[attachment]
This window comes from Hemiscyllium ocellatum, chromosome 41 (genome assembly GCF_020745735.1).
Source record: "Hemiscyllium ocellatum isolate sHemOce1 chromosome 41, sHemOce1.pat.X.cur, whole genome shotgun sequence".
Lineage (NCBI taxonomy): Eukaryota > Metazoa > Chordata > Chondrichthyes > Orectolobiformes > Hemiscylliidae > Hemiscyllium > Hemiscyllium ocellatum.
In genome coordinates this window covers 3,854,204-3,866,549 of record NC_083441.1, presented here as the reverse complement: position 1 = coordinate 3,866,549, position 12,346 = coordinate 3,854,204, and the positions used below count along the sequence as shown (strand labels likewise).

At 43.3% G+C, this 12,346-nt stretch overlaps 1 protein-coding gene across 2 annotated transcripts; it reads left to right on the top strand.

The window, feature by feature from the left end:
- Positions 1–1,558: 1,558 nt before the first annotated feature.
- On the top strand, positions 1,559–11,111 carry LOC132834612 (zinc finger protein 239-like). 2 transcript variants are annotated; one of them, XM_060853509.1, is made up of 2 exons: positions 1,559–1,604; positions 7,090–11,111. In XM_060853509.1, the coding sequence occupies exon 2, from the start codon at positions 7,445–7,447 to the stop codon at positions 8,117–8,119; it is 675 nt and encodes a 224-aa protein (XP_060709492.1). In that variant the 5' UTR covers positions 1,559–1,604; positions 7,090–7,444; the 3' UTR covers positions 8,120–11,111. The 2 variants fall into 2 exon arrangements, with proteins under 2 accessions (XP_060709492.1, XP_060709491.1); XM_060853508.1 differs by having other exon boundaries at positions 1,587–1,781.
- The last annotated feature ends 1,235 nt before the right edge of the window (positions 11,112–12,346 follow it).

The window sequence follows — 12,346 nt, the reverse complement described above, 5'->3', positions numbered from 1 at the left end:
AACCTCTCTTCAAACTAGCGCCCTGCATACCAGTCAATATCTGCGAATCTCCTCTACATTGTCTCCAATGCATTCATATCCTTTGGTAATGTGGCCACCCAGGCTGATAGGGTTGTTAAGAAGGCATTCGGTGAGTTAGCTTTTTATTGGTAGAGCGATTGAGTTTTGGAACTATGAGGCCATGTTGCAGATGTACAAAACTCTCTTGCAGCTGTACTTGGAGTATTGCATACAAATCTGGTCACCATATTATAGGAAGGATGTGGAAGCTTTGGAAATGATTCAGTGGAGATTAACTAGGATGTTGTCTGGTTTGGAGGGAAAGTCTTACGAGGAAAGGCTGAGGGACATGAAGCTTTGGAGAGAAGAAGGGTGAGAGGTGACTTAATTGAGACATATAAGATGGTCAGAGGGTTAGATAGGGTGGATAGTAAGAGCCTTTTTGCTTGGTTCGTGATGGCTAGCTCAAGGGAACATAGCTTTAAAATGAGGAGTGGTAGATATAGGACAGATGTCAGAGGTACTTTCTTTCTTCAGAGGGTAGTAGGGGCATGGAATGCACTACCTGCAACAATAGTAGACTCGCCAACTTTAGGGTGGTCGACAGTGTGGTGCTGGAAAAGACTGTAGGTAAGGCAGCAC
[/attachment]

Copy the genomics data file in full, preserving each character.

This window comes from Hemiscyllium ocellatum, chromosome 41 (genome assembly GCF_020745735.1).
Source record: "Hemiscyllium ocellatum isolate sHemOce1 chromosome 41, sHemOce1.pat.X.cur, whole genome shotgun sequence".
Lineage (NCBI taxonomy): Eukaryota > Metazoa > Chordata > Chondrichthyes > Orectolobiformes > Hemiscylliidae > Hemiscyllium > Hemiscyllium ocellatum.
In genome coordinates this window covers 3,854,204-3,866,549 of record NC_083441.1, presented here as the reverse complement: position 1 = coordinate 3,866,549, position 12,346 = coordinate 3,854,204, and the positions used below count along the sequence as shown (strand labels likewise).

At 43.3% G+C, this 12,346-nt stretch overlaps 1 protein-coding gene across 2 annotated transcripts; it reads left to right on the top strand.

The window, feature by feature from the left end:
- Positions 1–1,558: 1,558 nt before the first annotated feature.
- On the top strand, positions 1,559–11,111 carry LOC132834612 (zinc finger protein 239-like). 2 transcript variants are annotated; one of them, XM_060853509.1, is made up of 2 exons: positions 1,559–1,604; positions 7,090–11,111. In XM_060853509.1, the coding sequence occupies exon 2, from the start codon at positions 7,445–7,447 to the stop codon at positions 8,117–8,119; it is 675 nt and encodes a 224-aa protein (XP_060709492.1). In that variant the 5' UTR covers positions 1,559–1,604; positions 7,090–7,444; the 3' UTR covers positions 8,120–11,111. The 2 variants fall into 2 exon arrangements, with proteins under 2 accessions (XP_060709492.1, XP_060709491.1); XM_060853508.1 differs by having other exon boundaries at positions 1,587–1,781.
- The last annotated feature ends 1,235 nt before the right edge of the window (positions 11,112–12,346 follow it).

The window sequence follows — 12,346 nt, the reverse complement described above, 5'->3', positions numbered from 1 at the left end:
AACCTCTCTTCAAACTAGCGCCCTGCATACCAGTCAATATCTGCGAATCTCCTCTACATTGTCTCCAATGCATTCATATCCTTTGGTAATGTGGCCACCCAGGCTGATAGGGTTGTTAAGAAGGCATTCGGTGAGTTAGCTTTTTATTGGTAGAGCGATTGAGTTTTGGAACTATGAGGCCATGTTGCAGATGTACAAAACTCTCTTGCAGCTGTACTTGGAGTATTGCATACAAATCTGGTCACCATATTATAGGAAGGATGTGGAAGCTTTGGAAATGATTCAGTGGAGATTAACTAGGATGTTGTCTGGTTTGGAGGGAAAGTCTTACGAGGAAAGGCTGAGGGACATGAAGCTTTGGAGAGAAGAAGGGTGAGAGGTGACTTAATTGAGACATATAAGATGGTCAGAGGGTTAGATAGGGTGGATAGTAAGAGCCTTTTTGCTTGGTTCGTGATGGCTAGCTCAAGGGAACATAGCTTTAAAATGAGGAGTGGTAGATATAGGACAGATGTCAGAGGTACTTTCTTTCTTCAGAGGGTAGTAGGGGCATGGAATGCACTACCTGCAACAATAGTAGACTCGCCAACTTTAGGGTGGTCGACAGTGTGGTGCTGGAAAAGACTGTAGGTAAGGCAGCAC